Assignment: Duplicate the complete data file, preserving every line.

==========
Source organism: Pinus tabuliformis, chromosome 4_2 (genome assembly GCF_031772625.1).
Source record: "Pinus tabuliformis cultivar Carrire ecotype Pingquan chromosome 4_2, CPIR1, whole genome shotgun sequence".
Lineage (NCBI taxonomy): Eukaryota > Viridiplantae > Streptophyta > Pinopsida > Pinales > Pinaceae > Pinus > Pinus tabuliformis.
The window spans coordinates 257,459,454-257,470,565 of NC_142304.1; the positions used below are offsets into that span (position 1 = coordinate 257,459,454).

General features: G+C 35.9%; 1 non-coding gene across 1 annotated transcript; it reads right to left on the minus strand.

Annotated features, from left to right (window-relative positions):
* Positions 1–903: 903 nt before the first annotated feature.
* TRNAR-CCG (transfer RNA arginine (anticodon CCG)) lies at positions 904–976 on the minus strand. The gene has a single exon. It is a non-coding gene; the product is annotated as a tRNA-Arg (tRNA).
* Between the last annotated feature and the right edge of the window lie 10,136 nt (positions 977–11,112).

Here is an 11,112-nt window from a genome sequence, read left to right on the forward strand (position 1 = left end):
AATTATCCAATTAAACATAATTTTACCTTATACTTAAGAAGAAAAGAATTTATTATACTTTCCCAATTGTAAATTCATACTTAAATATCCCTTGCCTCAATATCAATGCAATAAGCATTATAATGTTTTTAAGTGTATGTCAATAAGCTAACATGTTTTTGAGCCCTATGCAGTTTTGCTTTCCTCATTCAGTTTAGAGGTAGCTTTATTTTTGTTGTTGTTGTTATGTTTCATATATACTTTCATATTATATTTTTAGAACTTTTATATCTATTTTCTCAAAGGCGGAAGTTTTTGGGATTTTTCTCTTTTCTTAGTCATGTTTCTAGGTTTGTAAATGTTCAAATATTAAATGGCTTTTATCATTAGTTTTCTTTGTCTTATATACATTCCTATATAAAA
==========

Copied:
Source organism: Pinus tabuliformis, chromosome 4_2 (genome assembly GCF_031772625.1).
Source record: "Pinus tabuliformis cultivar Carrire ecotype Pingquan chromosome 4_2, CPIR1, whole genome shotgun sequence".
Lineage (NCBI taxonomy): Eukaryota > Viridiplantae > Streptophyta > Pinopsida > Pinales > Pinaceae > Pinus > Pinus tabuliformis.
The window spans coordinates 257,459,454-257,470,565 of NC_142304.1; the positions used below are offsets into that span (position 1 = coordinate 257,459,454).

General features: G+C 35.9%; 1 non-coding gene across 1 annotated transcript; it reads right to left on the minus strand.

Annotated features, from left to right (window-relative positions):
* Positions 1–903: 903 nt before the first annotated feature.
* TRNAR-CCG (transfer RNA arginine (anticodon CCG)) lies at positions 904–976 on the minus strand. The gene has a single exon. It is a non-coding gene; the product is annotated as a tRNA-Arg (tRNA).
* Between the last annotated feature and the right edge of the window lie 10,136 nt (positions 977–11,112).

Here is an 11,112-nt window from a genome sequence, read left to right on the forward strand (position 1 = left end):
AATTATCCAATTAAACATAATTTTACCTTATACTTAAGAAGAAAAGAATTTATTATACTTTCCCAATTGTAAATTCATACTTAAATATCCCTTGCCTCAATATCAATGCAATAAGCATTATAATGTTTTTAAGTGTATGTCAATAAGCTAACATGTTTTTGAGCCCTATGCAGTTTTGCTTTCCTCATTCAGTTTAGAGGTAGCTTTATTTTTGTTGTTGTTGTTATGTTTCATATATACTTTCATATTATATTTTTAGAACTTTTATATCTATTTTCTCAAAGGCGGAAGTTTTTGGGATTTTTCTCTTTTCTTAGTCATGTTTCTAGGTTTGTAAATGTTCAAATATTAAATGGCTTTTATCATTAGTTTTCTTTGTCTTATATACATTCCTATATAAAA